The skies opened up over Cortland, N.Y., minutes into the Jets' morning training camp practice and washed away much of the periods on the schedule.
However, even with the threat of lightning approaching, the team looked to make the most out of the rough weather and use it to their advantage.
"Obviously, we never really counted on this," head coach Rex Ryan said at his daily news conference, whose time and location were moved due to the elements. "But it's a great opportunity because you have to be able to throw a wet football."
"I love it," said linebacker Bart Scott. "Football is an all-weather game. Whenever you can play on a muddy field in the rain, it takes you back to back in the day with your peewee teams."
The Jets opted to skip the individual drills and focus more on team drills to get some important practice in the rainy conditions.
"We had to adjust on the fly," said Ryan. "But instead of going inside and though we knew it was raining hard, we wanted to make sure that we got some work in."
One area of focus was the short-yardage goal-line offense and defense with full tackling. The ball was slippery, which led to some fumbling on both snaps and handoffs.
"You've got to focus more down there [near the goal line] and hold on to that thing," said Ryan. "If you're going to have this kind of weather, who cares? let's put it down there because there's no hiding on the goal line. You're either a hitter or you're not."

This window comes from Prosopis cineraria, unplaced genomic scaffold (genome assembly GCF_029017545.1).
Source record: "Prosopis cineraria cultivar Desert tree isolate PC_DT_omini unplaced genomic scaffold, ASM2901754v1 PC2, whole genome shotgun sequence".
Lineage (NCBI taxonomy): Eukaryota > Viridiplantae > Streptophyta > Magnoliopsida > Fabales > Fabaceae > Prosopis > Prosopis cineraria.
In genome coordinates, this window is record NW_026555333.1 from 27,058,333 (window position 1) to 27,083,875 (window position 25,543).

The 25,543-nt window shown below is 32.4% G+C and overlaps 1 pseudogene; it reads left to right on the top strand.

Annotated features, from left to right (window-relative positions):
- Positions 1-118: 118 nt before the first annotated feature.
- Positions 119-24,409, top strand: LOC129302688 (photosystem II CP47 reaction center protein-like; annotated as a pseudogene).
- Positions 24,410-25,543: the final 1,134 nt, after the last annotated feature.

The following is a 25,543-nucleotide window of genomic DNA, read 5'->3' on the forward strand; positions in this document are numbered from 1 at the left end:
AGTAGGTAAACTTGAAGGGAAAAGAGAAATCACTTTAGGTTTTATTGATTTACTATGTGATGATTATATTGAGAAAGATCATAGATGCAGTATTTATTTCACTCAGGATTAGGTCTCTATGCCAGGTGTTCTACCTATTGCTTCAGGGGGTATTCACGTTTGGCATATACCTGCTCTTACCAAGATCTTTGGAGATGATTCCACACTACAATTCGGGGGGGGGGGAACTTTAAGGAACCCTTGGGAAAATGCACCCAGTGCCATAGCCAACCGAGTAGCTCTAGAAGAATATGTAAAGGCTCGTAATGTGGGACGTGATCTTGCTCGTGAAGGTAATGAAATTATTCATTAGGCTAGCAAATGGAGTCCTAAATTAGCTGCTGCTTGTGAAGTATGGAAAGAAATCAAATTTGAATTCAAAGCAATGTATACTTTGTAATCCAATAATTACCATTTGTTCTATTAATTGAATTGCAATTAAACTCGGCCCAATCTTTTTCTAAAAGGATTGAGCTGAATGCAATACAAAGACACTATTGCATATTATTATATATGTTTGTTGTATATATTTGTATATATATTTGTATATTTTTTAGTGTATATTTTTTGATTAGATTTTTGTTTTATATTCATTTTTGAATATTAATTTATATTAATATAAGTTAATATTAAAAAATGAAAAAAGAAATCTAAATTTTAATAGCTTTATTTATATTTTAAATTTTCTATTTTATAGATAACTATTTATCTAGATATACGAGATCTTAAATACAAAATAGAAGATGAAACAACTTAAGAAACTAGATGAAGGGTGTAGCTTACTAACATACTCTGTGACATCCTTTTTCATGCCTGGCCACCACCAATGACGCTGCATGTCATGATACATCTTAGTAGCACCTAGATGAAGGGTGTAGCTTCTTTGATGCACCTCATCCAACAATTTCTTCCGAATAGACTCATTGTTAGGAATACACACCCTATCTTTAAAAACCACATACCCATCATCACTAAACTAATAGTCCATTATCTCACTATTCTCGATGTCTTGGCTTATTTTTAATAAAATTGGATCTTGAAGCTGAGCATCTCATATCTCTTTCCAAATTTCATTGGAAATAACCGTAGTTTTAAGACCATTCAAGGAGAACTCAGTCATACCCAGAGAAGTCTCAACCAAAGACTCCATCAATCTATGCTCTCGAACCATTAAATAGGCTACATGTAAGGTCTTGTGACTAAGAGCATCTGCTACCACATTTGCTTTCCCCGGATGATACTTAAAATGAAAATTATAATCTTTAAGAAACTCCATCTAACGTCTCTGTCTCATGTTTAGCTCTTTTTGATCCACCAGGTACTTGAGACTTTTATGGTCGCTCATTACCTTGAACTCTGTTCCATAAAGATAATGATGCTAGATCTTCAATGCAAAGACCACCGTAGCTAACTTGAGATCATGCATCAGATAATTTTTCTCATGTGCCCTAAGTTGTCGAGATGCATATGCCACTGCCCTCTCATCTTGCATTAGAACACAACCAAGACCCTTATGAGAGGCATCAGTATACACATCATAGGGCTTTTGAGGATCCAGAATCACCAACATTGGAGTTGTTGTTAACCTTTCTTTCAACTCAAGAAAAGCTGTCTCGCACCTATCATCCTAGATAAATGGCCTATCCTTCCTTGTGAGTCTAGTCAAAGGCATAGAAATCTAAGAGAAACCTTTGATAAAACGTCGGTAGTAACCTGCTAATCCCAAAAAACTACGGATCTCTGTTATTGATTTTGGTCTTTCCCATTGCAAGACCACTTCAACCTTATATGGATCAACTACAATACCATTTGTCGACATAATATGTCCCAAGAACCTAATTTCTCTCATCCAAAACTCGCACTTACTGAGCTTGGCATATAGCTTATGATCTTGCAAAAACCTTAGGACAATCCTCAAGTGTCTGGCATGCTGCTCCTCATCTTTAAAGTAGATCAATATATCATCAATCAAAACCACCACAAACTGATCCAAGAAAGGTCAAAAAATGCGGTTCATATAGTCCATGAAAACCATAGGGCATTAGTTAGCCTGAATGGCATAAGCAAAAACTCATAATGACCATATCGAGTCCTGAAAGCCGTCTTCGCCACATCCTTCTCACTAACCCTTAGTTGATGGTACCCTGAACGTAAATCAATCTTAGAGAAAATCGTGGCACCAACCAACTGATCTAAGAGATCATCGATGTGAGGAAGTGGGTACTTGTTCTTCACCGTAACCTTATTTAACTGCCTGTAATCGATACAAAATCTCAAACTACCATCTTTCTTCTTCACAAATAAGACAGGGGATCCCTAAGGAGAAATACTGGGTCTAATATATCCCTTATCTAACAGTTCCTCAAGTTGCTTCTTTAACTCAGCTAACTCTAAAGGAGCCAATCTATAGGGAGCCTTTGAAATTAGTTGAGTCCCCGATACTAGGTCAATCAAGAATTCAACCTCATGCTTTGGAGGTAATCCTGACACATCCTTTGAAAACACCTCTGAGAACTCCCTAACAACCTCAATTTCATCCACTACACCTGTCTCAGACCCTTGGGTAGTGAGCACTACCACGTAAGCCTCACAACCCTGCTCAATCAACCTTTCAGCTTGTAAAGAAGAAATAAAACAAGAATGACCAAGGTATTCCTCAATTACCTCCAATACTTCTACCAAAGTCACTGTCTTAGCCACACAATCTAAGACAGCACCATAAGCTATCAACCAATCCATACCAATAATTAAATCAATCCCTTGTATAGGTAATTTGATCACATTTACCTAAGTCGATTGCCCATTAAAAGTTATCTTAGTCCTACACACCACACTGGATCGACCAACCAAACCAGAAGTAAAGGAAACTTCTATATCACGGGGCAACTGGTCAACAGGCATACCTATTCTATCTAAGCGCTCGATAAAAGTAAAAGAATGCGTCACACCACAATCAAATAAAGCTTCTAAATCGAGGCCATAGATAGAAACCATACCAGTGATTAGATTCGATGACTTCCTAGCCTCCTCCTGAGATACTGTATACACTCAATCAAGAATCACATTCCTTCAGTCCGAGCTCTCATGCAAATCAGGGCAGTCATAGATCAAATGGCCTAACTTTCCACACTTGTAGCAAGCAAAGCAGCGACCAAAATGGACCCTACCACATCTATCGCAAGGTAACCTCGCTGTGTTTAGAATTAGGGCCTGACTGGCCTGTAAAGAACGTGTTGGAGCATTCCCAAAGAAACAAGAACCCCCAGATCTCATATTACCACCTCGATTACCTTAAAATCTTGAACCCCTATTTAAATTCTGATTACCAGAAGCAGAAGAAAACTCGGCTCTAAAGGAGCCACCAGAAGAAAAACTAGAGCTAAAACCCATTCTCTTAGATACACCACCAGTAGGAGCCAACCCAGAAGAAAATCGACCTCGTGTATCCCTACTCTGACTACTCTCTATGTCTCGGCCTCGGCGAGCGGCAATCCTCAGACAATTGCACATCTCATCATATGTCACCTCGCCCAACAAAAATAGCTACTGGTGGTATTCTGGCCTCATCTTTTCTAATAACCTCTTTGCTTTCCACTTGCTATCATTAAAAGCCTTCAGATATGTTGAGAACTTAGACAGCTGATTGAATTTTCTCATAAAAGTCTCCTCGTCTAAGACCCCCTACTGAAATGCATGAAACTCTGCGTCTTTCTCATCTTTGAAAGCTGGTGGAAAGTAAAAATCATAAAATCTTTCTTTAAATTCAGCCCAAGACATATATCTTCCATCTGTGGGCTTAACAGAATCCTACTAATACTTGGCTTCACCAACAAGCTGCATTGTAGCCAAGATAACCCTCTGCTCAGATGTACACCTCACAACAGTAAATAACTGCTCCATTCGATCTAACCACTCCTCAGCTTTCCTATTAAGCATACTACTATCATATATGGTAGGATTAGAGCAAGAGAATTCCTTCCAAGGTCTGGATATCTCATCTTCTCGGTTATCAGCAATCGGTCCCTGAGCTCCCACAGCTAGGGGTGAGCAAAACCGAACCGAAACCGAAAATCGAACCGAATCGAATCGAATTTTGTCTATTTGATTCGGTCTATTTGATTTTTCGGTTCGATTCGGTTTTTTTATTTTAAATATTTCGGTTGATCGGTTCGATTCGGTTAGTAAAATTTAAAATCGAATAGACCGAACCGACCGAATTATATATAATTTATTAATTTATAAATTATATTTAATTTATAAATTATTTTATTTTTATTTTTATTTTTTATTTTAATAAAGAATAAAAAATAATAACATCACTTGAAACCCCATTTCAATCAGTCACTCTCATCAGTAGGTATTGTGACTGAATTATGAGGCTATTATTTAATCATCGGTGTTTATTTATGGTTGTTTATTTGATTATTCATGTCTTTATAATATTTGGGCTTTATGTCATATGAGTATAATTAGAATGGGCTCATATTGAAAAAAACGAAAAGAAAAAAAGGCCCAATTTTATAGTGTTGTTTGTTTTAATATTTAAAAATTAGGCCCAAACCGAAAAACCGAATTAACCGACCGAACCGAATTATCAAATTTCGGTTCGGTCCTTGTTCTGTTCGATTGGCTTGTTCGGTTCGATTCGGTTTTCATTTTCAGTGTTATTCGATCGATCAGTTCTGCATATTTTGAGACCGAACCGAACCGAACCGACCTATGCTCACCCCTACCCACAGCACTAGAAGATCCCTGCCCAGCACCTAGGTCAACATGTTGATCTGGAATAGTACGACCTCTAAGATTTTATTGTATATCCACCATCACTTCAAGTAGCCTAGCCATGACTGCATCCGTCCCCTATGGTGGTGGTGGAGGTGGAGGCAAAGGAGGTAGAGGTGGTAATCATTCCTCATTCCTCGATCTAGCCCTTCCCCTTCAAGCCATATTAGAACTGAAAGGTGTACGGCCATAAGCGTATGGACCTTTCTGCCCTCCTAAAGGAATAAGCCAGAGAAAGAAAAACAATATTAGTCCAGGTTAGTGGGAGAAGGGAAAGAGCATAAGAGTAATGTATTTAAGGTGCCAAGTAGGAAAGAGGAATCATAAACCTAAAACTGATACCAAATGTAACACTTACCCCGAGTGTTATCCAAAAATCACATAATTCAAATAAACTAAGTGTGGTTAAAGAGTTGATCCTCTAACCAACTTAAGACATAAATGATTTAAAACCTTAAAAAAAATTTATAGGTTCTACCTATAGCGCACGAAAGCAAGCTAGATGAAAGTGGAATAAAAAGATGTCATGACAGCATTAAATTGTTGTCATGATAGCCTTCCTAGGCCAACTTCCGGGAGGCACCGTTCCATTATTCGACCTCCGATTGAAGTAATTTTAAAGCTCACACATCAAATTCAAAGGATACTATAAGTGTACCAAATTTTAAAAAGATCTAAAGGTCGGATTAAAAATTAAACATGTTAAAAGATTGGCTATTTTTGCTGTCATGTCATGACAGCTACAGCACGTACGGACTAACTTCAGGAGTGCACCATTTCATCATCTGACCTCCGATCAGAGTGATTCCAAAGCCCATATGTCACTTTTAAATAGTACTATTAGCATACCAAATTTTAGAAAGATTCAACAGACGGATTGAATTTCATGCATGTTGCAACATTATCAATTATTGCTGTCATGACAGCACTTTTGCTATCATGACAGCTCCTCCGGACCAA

Still, NT Kris Jenkins said of the drill: "It was beautiful. That's what we play for. That is the limelight for any guy when you have a fourth-and-inches and you have to make that goal line stand."
The Green & White had plenty more intensity throughout the shortened practice. One of those moments came when Jenkins threw his helmet down in frustration after the defense gave up a touchdown.
"I can't explain that. It happened," Jenkins said. "I don't know what I was thinking. You saw I got a penalty. In my defense, I told the referee it was practice. He can't suspend me or fine me for what I do in practice. This is different. I get to do the stuff I can't do in the game out of my system during camp, so that way, when I go out to the field I'm a class act."
As far as the weather, Jenkins, who came off of the active PUP list Wednesday after his hamstring was cleared to practice, said the rain for him wasn't a bad thing.
"The water was actually good for me. It softens the grass up. For heavy guys, it makes it easier on our shins. Plus if the grass gives, it's harder for me to get hurt with the slipping."
With rainy weather, teams have to be more strategic on how to adapt to the weather and drive the ball down the field at the same time. The Jets understand that you have to be more aware of what to expect from your opponents.
"You learn about what offenses have to do to condense their playbook," said Scott. "They're limited to a certain amount of plays because they're going to be low-risk plays. It prepares you for situational football."
The weather in Cortland can be a gamble sometimes, but the Jets look to hold to their practice schedule, with special teams only working this afternoon beginning at 4:15 and both practices Friday at 8:20 and 4:20. Storms are in the forecast for tomorrow as well.
But as Ryan reminded: "It never rains on a football player."